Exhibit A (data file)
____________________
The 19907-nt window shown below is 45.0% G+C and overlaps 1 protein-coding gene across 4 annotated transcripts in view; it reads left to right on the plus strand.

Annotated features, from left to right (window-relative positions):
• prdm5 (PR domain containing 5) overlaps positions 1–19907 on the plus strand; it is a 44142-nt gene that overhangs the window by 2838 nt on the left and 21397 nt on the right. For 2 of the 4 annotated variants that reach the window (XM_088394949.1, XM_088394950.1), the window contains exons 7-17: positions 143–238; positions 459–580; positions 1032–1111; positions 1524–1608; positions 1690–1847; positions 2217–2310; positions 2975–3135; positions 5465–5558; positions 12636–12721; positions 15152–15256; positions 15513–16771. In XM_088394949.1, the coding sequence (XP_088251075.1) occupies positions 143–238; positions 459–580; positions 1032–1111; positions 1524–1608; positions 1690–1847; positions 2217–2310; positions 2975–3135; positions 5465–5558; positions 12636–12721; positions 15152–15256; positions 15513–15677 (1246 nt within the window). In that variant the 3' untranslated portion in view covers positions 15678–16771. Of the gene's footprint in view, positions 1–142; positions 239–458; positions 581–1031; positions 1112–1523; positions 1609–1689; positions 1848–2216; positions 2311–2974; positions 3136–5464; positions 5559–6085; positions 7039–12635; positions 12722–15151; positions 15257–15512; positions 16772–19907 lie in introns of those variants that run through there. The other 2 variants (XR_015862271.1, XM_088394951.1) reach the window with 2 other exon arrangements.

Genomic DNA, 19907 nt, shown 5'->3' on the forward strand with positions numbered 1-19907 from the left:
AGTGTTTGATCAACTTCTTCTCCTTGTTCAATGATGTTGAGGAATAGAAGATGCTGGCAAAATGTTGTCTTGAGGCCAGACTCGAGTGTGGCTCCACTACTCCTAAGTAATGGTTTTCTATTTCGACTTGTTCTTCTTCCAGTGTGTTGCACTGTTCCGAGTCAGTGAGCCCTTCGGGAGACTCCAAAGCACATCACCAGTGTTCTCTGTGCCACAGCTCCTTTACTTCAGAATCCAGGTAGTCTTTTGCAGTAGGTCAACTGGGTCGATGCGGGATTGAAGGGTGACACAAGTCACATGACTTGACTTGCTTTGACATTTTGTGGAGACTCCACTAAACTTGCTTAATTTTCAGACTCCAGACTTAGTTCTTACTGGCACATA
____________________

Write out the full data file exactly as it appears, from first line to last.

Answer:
The 19907-nt window shown below is 45.0% G+C and overlaps 1 protein-coding gene across 4 annotated transcripts in view; it reads left to right on the plus strand.

Annotated features, from left to right (window-relative positions):
• prdm5 (PR domain containing 5) overlaps positions 1–19907 on the plus strand; it is a 44142-nt gene that overhangs the window by 2838 nt on the left and 21397 nt on the right. For 2 of the 4 annotated variants that reach the window (XM_088394949.1, XM_088394950.1), the window contains exons 7-17: positions 143–238; positions 459–580; positions 1032–1111; positions 1524–1608; positions 1690–1847; positions 2217–2310; positions 2975–3135; positions 5465–5558; positions 12636–12721; positions 15152–15256; positions 15513–16771. In XM_088394949.1, the coding sequence (XP_088251075.1) occupies positions 143–238; positions 459–580; positions 1032–1111; positions 1524–1608; positions 1690–1847; positions 2217–2310; positions 2975–3135; positions 5465–5558; positions 12636–12721; positions 15152–15256; positions 15513–15677 (1246 nt within the window). In that variant the 3' untranslated portion in view covers positions 15678–16771. Of the gene's footprint in view, positions 1–142; positions 239–458; positions 581–1031; positions 1112–1523; positions 1609–1689; positions 1848–2216; positions 2311–2974; positions 3136–5464; positions 5559–6085; positions 7039–12635; positions 12722–15151; positions 15257–15512; positions 16772–19907 lie in introns of those variants that run through there. The other 2 variants (XR_015862271.1, XM_088394951.1) reach the window with 2 other exon arrangements.

Genomic DNA, 19907 nt, shown 5'->3' on the forward strand with positions numbered 1-19907 from the left:
AGTGTTTGATCAACTTCTTCTCCTTGTTCAATGATGTTGAGGAATAGAAGATGCTGGCAAAATGTTGTCTTGAGGCCAGACTCGAGTGTGGCTCCACTACTCCTAAGTAATGGTTTTCTATTTCGACTTGTTCTTCTTCCAGTGTGTTGCACTGTTCCGAGTCAGTGAGCCCTTCGGGAGACTCCAAAGCACATCACCAGTGTTCTCTGTGCCACAGCTCCTTTACTTCAGAATCCAGGTAGTCTTTTGCAGTAGGTCAACTGGGTCGATGCGGGATTGAAGGGTGACACAAGTCACATGACTTGACTTGCTTTGACATTTTGTGGAGACTCCACTAAACTTGCTTAATTTTCAGACTCCAGACTTAGTTCTTACTGGCACATA